A forest is defined as much by the space as it is the trees: it’s an ecosystem, with every part in balance with the whole. As a system, it’s constantly in motion, from the wind that sways the branches of the trees, to the beetles scuttling around in the leafmould, from the rain falling through the canopy, to the network of roots spreading deep underground.
Last week was a writing week: i worked on the manuscript of the ‘Change Handbook’, which immersed me in thinking about Organisations as systems, interconnected, and in various states of health. The hierarchy of the organisation provides a structure, defines a space, but it’s the social system that gives us the rich strength. In the context of the Social Age, our role is more one of ecosystem management than facilities management, so an understanding of how the forest is made is valuable.
Two weeks ago i shared the notion of ‘Social Leadership Trees’, a loose metaphor for the Organisational ecosystem: with the idea that each of us stand as trees in the landscape, each different, each a connected part of a wider, complex, ecosystem. The formal organisation gives us boundaries and structure, but the social ecosystem is more organic, constantly in motion.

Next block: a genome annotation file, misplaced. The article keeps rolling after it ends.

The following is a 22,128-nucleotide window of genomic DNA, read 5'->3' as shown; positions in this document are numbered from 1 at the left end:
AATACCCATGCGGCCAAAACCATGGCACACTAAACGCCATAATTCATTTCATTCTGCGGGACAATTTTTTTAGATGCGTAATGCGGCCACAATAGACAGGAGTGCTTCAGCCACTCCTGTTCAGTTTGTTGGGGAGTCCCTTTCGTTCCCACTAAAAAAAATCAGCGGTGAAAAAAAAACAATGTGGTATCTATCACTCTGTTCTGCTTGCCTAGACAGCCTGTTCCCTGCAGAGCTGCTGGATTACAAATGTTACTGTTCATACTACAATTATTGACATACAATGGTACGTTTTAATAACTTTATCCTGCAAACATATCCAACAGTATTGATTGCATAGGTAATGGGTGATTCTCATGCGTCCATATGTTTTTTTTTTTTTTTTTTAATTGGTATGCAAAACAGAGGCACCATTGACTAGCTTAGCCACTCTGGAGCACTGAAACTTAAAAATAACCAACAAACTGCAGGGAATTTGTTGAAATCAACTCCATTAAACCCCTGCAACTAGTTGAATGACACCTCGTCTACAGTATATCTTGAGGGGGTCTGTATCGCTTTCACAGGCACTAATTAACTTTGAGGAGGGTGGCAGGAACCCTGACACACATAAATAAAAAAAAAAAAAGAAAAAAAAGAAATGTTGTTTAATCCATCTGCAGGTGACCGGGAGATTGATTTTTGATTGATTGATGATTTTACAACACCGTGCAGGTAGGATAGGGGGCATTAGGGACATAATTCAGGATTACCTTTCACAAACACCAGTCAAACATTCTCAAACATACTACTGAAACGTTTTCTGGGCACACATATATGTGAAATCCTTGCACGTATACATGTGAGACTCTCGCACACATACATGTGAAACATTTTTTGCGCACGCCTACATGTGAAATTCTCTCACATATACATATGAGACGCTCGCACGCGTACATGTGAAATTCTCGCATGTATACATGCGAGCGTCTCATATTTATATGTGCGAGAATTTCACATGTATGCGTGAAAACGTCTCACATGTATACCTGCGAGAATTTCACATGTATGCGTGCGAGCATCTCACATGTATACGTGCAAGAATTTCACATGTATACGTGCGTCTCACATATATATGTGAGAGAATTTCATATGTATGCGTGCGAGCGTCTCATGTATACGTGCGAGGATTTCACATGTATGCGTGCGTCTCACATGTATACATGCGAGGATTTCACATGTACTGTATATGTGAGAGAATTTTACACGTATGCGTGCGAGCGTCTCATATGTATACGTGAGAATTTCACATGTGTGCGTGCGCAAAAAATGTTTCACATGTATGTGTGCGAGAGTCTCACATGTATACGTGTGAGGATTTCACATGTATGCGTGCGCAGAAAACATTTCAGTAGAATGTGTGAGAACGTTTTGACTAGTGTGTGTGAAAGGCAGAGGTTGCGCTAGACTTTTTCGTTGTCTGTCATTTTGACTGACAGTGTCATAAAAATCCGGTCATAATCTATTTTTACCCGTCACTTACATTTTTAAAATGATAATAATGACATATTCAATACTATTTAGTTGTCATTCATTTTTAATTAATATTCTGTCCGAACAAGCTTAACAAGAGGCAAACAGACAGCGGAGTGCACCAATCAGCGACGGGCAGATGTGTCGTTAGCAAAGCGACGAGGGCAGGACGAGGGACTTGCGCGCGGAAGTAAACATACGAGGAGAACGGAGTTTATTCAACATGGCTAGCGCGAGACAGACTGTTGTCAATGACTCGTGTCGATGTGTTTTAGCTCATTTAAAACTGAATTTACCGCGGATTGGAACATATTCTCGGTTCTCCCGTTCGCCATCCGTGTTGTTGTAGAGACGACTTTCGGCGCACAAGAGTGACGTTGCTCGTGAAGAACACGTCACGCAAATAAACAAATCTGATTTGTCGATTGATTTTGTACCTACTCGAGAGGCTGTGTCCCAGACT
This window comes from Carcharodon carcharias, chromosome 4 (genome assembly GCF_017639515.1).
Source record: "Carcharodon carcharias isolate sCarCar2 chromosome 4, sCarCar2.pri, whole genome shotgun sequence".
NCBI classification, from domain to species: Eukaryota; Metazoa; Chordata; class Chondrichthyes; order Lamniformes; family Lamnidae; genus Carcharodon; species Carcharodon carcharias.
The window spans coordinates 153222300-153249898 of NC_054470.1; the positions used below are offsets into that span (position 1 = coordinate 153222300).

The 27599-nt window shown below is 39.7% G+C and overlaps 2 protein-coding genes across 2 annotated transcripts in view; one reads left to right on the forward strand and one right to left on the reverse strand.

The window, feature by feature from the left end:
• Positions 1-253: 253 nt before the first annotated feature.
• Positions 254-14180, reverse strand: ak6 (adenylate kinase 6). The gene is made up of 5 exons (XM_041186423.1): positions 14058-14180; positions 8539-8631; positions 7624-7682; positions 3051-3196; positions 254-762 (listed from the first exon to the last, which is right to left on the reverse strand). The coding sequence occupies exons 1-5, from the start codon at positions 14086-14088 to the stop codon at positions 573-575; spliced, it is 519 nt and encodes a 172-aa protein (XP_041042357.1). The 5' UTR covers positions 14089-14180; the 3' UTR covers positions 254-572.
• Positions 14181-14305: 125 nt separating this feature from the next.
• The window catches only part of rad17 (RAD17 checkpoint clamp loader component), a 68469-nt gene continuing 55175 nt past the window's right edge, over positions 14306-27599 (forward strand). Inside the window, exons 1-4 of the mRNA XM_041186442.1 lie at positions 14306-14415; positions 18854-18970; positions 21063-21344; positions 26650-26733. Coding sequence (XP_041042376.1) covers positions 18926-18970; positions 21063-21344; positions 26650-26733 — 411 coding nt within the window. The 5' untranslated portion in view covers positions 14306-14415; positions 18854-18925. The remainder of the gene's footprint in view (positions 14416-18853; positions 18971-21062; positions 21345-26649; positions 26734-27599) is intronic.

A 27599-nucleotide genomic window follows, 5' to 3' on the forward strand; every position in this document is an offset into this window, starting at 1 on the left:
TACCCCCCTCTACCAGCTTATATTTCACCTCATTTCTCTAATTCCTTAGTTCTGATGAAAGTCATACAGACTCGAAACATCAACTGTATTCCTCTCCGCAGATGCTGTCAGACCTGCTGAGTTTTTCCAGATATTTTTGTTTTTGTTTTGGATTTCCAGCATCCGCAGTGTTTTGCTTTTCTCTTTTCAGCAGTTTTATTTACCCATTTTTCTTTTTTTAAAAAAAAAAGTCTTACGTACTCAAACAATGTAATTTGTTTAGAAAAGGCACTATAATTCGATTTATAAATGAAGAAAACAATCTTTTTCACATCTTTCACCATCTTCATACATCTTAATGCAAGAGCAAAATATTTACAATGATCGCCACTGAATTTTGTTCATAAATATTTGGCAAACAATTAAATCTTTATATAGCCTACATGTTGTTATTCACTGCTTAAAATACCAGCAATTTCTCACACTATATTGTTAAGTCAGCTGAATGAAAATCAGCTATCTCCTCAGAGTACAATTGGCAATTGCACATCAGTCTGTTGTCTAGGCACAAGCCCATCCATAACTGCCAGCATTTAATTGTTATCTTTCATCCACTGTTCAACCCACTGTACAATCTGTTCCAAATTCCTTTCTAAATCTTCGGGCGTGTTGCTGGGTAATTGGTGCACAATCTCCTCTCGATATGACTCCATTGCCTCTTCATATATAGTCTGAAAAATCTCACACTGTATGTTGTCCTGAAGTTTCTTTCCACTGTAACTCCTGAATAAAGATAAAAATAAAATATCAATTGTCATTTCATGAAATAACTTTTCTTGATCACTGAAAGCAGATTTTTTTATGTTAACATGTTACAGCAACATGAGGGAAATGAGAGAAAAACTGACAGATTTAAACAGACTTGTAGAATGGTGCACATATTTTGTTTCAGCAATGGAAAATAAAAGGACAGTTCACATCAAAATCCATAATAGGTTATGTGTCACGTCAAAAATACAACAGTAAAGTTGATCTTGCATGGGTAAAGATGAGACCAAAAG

Some trees are tall, some young, short, but each is subject to the same ecosystem pressure: if we take too much out, if we poison the water, or pollute the air, we all suffer. Similarly, whilst the individual contribution of one person may not be great, each person does contribute to the overall health of the ecosystem and, crucially, to the vista of the forest.